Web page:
‘Disturbing the Peace’ examines how enemies can forgive, move forward
If movies and documentaries mirror, or perhaps anticipate, a nation’s mood, Israel is due for a period of reflection and introspection, focusing on relations with its Palestinian and other minority citizens.
In recent months, Israeli films have scraped some of the gloss off the Six-Day War (“Censored Voices”) and the 1948 struggle for independence (“The Ruins of Lifta”), while “Colliding Dreams” dug into the history of Zionism while exploring relations between Jews and Arabs over the past century.
A parallel sub-genre has provided a penetrating look into the lifestyles of two other minority groups in Israel, both living in the Negev. “Baba Joon,” dealing with the hardscrabble Jewish farmers who left Iran during the Islamic Revolution of 1979, was Israel’s Oscar entry last year, followed this year by “Sand Storm,” entirely in Arabic and probing family life within the Bedouin community.
A new entry is “Disturbing the Peace,” which might as justifiably be called “Disturbing the Fighting.” The documentary follows a group called “Combatants for Peace,” consisting mainly of former Israeli soldiers and their former Palestinian enemies, now jointly searching for a path toward ending their long conflict.
Fairly typical of the group’s membership are co-founders Chen Alon and Suliman al-Khatib. The latter joined Fatah at 13 and one year later was arrested for attacking two Israelis and sentenced to 10 years in an Israeli prison.
Alon served four years in the Israeli army, followed by 10 years as an operations officer in the reserves. Subsequently, he signed a petition by Israeli soldiers and officers refusing to serve in the “occupied territories” of the West Bank. He now works as a theater director and lecturer at Tel Aviv University.
The founders and first adherents of the nascent peace group met in 2005, spent a year building mutual trust, using as one tool a technique pioneered by the South African Truth and Reconciliation Commission, in which former enemies owned up to their transgressions.
“I helped destroy a Palestinian village,” acknowledges a former Israeli soldier in the film. “I killed two Israelis,” says his Palestinian counterpart.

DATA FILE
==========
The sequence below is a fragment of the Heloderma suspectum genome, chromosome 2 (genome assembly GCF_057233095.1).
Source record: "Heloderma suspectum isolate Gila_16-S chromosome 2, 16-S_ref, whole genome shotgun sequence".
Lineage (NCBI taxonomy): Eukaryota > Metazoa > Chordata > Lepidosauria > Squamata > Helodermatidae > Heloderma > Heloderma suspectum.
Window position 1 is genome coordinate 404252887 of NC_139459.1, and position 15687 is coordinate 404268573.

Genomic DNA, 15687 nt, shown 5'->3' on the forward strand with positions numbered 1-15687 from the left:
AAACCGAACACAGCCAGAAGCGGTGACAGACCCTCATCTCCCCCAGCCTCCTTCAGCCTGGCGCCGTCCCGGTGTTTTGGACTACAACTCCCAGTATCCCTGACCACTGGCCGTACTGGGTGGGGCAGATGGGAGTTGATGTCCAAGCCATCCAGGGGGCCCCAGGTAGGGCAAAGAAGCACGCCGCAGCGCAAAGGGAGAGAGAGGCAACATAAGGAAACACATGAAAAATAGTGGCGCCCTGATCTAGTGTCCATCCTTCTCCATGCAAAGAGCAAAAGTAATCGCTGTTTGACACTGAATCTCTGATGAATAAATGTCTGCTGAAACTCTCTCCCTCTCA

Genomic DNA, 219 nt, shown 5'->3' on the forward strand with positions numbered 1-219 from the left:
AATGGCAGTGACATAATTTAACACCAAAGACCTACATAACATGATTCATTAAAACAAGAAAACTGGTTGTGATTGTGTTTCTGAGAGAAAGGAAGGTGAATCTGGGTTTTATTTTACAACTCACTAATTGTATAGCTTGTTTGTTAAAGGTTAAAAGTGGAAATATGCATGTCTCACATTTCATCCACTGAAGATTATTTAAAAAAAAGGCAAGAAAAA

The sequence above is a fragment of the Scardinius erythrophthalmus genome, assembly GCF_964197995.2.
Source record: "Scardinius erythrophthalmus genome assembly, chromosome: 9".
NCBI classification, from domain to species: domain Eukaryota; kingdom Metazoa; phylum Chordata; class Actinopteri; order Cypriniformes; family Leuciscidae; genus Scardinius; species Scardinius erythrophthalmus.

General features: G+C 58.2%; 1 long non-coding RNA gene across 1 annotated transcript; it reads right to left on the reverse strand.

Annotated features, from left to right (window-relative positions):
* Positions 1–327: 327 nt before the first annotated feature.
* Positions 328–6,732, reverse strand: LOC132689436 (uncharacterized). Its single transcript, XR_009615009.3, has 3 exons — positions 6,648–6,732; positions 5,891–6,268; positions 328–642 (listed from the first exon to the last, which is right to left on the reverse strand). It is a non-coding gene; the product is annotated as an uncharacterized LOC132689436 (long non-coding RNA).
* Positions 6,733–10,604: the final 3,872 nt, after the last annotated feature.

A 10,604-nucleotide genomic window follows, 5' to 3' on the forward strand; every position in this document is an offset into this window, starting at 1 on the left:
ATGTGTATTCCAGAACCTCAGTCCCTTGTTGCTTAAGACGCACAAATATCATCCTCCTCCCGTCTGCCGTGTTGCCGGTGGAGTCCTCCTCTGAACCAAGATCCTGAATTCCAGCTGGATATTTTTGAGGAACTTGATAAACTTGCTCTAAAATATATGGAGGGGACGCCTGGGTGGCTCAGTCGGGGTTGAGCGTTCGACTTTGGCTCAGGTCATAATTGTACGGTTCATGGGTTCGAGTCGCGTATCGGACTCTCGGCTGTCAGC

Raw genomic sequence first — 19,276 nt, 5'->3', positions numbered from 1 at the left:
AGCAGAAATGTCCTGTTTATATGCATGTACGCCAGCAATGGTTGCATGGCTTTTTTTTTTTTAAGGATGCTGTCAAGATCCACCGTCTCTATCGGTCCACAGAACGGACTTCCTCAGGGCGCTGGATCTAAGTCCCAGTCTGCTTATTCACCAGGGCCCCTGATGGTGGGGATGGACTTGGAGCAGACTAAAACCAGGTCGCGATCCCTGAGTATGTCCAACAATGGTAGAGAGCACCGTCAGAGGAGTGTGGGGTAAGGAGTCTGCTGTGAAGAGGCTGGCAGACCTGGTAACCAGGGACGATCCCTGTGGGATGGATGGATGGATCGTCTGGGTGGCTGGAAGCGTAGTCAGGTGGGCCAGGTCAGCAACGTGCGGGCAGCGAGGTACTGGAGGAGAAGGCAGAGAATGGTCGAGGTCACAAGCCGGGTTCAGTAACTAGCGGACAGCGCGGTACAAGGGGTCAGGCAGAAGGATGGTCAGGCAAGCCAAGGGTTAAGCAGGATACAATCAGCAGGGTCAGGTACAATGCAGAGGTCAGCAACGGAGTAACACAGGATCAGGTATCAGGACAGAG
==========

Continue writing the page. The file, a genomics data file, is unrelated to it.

In 2006, the small group felt strong enough to go public, according to Stephen Apkon, the film’s co-director with fellow American Andrew Young, who doubled as cinematographer.
Such mutual confidences also yielded clues to the individual process of transformation. One Palestinian, for instance, said that while imprisoned, he saw “Schindler’s List” and started feeling some compassion for the Jews and later tried to understand what motivated the Israelis.
Today, Apkon said in a phone interview, the peace group counts close to 300 active members, equally divided between Israelis and Palestinians and organized in eight regional chapters in such towns as Tel Aviv and Tulkarem, Jerusalem and Hebron.
Although the group’s demonstrations and memorial services for the victims on both sides draw several thousand people, according to Apkon, the group is not nearly as large and well-known as the Peace Now movement in Israel and its allies in the Diaspora.
However, Apkon argues, the Combatants group draws its credibility through the men and women who once put their lives on the line in fighting one another and have now joined forces, braving the frequent contempt and hostility of their compatriots on both sides. Considerable segments of the Israeli population and government view the group as far left and an apologist for enemies of the Jewish state.
Apkon, founder of the Jacob Burns Film Center in Pleasantville, N.Y., invested four years — and considerable emotion — in directing and producing “Disturbing the Peace.”
The film’s title derives partially from a scene toward the end, in which chanting Israeli and Palestinian demonstrators, with colorful banners, puppets and a marching band, break through a symbolic wall separating them. Members of a platoon of Israeli soldiers, watching the goings-on warily, are invited to take off their uniforms and join the demonstration. Eventually, though, the soldiers arrest the two leaders, one from each ethnic group, charging them with “disturbing the peace.”
Apkon interprets this charge as, in fact, “disturbing the status quo,” and cites such other “disturbers” as Mahatma Gandhi, Martin Luther King Jr. and Nelson Mandela.
Interspersing narrations, interviews and newsreel footage with occasional re-enactments, the film shows reconciliation between former enemies, but also conflict within the same family.
When Jamel Qassas, whose brother was killed by Israeli soldiers during the First Intifada, tells his wife, Fatima, that he wants to take their children to a peace demonstration, she objects heatedly. “The Israelis took our house,” she argues, “but let us use the bathroom.”
Ultimately, the key to reconciliation between enemies, not only in the Middle East but across the globe, is to realize the cliché of “standing in another man’s shoes,” Apkon believes.
He cites an old news story about the struggle between Catholics and Protestants in Northern Ireland, during which a school was bombed and destroyed. One of the few things left in the rubble was a poster that read, “If you were born where they were born, and you were taught what they were taught, you’d believe what they believe.”
“Disturbing the Peace” opens Nov. 18 at Laemmle’s Music Hall in Beverly Hills.